free registration for the Ada Lovelace 200 Symposium taking place on the
following two days. For more information, please visit
https://adalovelaceworkshop.wordpress.com.

 


--[2]------------------------------------------------------------------------
        Date: Tue, 7 Jul 2015 12:02:17 +0000
        From: Boon Tim <Tim.Boon at SCIENCEMUSEUM.AC.UK>
        Subject: CFP: Alternative Histories of Electronic Music (AHEM)


The call for papers is now open for an international conference on 'Alternative Histories of Electronic Music' (AHEM), to be held at The Science Museum Research Centre (London) in April 2016.

Invited speakers will include: Sarah Angliss, Georgina Born, Simon Emmerson, Leigh Landy, Trevor Pinch.

Full details of the call, including submission guidelines and some suggested thematic areas, are given below, and can also be found online at http://ahem2016.wordpress.com/call-for-papers.

The deadline for abstract submissions is 31 October 2015.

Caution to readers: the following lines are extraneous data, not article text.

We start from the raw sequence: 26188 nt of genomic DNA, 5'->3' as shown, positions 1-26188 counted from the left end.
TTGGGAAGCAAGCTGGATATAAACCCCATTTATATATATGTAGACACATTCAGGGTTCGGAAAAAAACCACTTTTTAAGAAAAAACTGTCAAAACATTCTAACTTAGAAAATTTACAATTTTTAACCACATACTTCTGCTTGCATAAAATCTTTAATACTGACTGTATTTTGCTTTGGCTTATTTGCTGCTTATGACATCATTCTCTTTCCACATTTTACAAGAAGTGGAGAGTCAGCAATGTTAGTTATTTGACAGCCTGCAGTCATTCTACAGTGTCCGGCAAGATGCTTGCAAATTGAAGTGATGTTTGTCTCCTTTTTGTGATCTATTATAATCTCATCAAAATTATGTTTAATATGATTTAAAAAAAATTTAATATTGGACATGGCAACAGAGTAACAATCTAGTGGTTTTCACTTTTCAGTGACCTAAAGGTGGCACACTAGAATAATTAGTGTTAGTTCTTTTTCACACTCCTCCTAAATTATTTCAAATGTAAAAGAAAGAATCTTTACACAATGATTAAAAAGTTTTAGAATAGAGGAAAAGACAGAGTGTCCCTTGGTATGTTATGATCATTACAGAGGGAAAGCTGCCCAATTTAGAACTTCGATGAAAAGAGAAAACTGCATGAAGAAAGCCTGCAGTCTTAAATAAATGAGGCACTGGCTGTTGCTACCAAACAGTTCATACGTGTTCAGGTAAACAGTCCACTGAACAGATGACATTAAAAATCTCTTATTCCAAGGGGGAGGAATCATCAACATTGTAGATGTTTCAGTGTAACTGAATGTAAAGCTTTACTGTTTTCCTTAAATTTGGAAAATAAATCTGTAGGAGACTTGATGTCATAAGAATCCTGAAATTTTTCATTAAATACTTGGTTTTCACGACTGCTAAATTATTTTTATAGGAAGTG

--------------------------------------------------------------------------------------------
CALL FOR PAPERS: ALTERNATIVE HISTORIES OF ELECTRONIC MUSIC (AHEM)

The story of the genesis and development of electronic/electroacoustic music is often told in the same familiar way. Experiments in musique concrète in Paris and elektronische Musik in Cologne played a central role in European developments, while activities in New York such as those of the Columbia-Princeton Electronic Music Center, John Cage and his Music for Tape-Recorders group, and Louis and Bebe Barron are frequently proffered as the most prominent American contributions. These activities were significant, of course; but they were not the only progenitors of modern-day electronic music. There are many, many other ways in which the story of electronic music’s history and development could be told.